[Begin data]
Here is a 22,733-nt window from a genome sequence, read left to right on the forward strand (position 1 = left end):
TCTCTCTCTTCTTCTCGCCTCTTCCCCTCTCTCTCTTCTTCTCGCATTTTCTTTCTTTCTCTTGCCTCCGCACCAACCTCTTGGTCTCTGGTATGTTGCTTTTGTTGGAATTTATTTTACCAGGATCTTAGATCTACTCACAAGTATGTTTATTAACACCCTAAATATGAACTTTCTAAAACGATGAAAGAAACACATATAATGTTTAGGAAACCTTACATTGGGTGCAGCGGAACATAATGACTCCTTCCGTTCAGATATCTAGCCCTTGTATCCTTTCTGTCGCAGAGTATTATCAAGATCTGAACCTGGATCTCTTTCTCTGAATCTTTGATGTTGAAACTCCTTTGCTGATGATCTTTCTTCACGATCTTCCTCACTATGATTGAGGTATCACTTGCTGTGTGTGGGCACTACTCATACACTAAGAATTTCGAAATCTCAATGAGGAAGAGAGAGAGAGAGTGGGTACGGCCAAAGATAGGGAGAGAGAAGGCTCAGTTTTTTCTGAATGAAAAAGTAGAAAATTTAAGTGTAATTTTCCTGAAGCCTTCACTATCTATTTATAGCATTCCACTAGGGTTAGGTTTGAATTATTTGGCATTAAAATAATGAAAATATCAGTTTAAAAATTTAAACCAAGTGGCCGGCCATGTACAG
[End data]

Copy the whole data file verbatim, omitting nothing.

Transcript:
Here is a 22,733-nt window from a genome sequence, read left to right on the forward strand (position 1 = left end):
TCTCTCTCTTCTTCTCGCCTCTTCCCCTCTCTCTCTTCTTCTCGCATTTTCTTTCTTTCTCTTGCCTCCGCACCAACCTCTTGGTCTCTGGTATGTTGCTTTTGTTGGAATTTATTTTACCAGGATCTTAGATCTACTCACAAGTATGTTTATTAACACCCTAAATATGAACTTTCTAAAACGATGAAAGAAACACATATAATGTTTAGGAAACCTTACATTGGGTGCAGCGGAACATAATGACTCCTTCCGTTCAGATATCTAGCCCTTGTATCCTTTCTGTCGCAGAGTATTATCAAGATCTGAACCTGGATCTCTTTCTCTGAATCTTTGATGTTGAAACTCCTTTGCTGATGATCTTTCTTCACGATCTTCCTCACTATGATTGAGGTATCACTTGCTGTGTGTGGGCACTACTCATACACTAAGAATTTCGAAATCTCAATGAGGAAGAGAGAGAGAGAGTGGGTACGGCCAAAGATAGGGAGAGAGAAGGCTCAGTTTTTTCTGAATGAAAAAGTAGAAAATTTAAGTGTAATTTTCCTGAAGCCTTCACTATCTATTTATAGCATTCCACTAGGGTTAGGTTTGAATTATTTGGCATTAAAATAATGAAAATATCAGTTTAAAAATTTAAACCAAGTGGCCGGCCATGTACAG